I do. And I hope to do it more in the future. Besides Marc Bentel, who is the one producing my songs nowadays and is for me the perfect fit for the music I do, you can also see some musicians in the video we’ve made for “If You Don’t Mind” (youtu.be/TXdVHiA…Jcoo). The selection process is very tough. There are three main criteria: 1. You need to be good, 2. You need to be a nice person and 3. You need to like the songs. That’s more drastic than it seems. The way I find them: I ask my friends “do you know some pearls that meet the three criteria?”

We love your clawhammer style of banjo playing. Was this hard to learn how to do?

Honestly, not at all. I played many kinds of instruments since I was a kid and many with strings. And I’m not a virtuoso, but I drill, drill, drill until I can play easily what I need for the project I’m working on. That’s what I did with banjo, and if you’d asked me to do a banjo concert, I’d be incapable of doing it. But I can play the songs I’ve drilled for. Maybe the difficult part was to not use guitar techniques with the banjo, as the clawhammer is very different from any guitar technique, almost the opposite. So when you play the banjo, you must forget that you’re a guitarist. And I’m good at forgetting, my wife will tell you.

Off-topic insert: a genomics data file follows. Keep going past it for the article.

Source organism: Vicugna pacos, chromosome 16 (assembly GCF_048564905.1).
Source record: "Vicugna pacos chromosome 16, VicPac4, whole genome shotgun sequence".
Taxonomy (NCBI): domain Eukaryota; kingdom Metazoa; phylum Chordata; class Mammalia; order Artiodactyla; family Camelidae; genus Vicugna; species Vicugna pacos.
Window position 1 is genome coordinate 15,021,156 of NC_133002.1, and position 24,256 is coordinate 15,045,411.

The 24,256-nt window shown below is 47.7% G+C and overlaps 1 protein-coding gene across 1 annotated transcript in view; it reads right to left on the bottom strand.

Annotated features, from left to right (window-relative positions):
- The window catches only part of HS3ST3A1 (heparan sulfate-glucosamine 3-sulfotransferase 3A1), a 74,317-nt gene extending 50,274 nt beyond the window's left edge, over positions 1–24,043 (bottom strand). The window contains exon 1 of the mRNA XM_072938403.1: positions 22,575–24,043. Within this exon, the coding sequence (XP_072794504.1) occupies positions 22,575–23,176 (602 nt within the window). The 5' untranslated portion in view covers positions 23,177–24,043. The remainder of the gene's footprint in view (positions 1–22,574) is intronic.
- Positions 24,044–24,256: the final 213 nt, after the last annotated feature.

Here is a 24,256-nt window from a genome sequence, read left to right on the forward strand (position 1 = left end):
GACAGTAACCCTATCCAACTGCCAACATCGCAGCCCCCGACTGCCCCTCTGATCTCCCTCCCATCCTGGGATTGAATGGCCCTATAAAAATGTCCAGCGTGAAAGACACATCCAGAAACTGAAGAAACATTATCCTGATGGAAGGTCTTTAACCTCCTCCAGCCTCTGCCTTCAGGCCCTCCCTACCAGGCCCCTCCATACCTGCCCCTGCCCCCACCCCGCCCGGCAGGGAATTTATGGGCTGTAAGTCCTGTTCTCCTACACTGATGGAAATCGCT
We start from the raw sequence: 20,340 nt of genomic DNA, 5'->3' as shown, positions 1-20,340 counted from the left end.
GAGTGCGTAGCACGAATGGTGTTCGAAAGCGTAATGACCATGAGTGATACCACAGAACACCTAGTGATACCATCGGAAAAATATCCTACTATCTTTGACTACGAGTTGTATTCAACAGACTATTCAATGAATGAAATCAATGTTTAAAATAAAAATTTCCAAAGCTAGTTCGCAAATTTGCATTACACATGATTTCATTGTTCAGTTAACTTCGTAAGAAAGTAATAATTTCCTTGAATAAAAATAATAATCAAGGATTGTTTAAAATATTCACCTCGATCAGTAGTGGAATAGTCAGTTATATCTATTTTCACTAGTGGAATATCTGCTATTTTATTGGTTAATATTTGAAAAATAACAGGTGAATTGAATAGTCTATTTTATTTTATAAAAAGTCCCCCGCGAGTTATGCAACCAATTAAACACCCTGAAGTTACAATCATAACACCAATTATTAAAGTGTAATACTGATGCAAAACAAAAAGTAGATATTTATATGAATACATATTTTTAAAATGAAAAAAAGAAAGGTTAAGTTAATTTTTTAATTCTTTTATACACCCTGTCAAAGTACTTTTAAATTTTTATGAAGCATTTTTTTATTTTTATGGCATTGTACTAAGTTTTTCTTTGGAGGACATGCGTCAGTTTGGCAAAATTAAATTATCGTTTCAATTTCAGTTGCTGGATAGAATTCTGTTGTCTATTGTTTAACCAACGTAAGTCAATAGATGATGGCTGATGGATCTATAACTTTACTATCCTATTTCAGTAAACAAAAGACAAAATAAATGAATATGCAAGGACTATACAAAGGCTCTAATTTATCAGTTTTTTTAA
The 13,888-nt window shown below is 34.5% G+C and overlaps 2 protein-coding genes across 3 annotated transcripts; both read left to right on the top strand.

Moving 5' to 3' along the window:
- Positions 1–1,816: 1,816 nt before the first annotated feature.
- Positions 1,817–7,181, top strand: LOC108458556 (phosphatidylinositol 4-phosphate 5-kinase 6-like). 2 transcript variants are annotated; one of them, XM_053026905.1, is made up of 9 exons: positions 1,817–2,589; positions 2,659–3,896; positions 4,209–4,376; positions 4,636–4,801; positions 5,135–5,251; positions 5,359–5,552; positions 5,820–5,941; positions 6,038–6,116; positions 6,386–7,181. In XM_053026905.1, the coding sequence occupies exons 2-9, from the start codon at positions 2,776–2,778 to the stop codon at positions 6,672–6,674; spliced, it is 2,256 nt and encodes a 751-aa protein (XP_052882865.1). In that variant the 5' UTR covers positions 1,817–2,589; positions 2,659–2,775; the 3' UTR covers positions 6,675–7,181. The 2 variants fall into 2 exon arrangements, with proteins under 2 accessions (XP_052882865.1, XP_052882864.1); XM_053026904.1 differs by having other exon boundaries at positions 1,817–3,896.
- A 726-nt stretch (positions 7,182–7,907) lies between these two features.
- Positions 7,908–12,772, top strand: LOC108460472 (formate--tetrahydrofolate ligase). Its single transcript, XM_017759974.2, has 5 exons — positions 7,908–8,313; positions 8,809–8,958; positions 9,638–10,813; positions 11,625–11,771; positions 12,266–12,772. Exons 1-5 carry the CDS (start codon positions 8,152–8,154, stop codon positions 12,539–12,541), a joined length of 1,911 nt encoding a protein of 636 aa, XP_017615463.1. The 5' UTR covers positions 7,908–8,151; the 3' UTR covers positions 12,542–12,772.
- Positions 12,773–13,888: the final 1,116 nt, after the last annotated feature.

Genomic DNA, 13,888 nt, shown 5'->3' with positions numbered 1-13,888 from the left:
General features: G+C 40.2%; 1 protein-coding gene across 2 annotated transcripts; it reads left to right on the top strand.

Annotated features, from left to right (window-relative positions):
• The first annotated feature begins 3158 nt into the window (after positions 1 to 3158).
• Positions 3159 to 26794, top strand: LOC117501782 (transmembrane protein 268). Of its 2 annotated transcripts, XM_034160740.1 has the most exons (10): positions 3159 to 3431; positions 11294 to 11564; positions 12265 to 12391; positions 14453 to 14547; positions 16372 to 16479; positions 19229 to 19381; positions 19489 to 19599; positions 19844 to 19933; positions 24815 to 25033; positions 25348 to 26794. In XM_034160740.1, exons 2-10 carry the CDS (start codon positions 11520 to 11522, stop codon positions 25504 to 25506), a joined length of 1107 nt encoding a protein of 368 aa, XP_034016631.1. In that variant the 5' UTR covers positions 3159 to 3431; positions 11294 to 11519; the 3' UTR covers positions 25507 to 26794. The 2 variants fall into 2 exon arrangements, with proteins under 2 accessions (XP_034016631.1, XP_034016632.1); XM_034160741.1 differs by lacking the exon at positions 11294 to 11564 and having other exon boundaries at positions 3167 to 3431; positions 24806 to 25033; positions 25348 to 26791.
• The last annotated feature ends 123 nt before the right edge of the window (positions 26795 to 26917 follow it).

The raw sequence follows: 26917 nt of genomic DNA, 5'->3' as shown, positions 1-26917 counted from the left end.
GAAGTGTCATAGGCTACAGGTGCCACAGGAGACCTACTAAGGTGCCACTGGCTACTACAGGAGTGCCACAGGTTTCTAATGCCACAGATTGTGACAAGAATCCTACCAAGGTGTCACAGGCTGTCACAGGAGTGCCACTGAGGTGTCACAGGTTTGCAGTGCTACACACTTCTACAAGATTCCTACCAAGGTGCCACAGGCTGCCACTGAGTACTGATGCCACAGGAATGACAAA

What is the most useless talent you have?

Well, first of all, if by any chance you thought of a talent that French people are often credited with, let me quote you the song “Frenchy Boy”:
“You thought I would have a terrible accent, but that I would be a wonderful lay, then you realized my accent was fairly OK, and that it was not that which was terrible hey!”
So my most useless talent is: when I was a kid, I was a champion at Pac-Man. I could play the same game for hours in arcade game spots, without ever being eaten by the ghosts. That’s so useless today…

Do you have any upcoming shows to tell our readers about?

Unfortunately not. In fact, since I came back to music recently, I did not come back on stage. I needed first to craft a fair number of new songs to be able to choose among them the ones I wanted to play on stage. But that will change soon, and I’ll let you know for sure as soon as I have dates.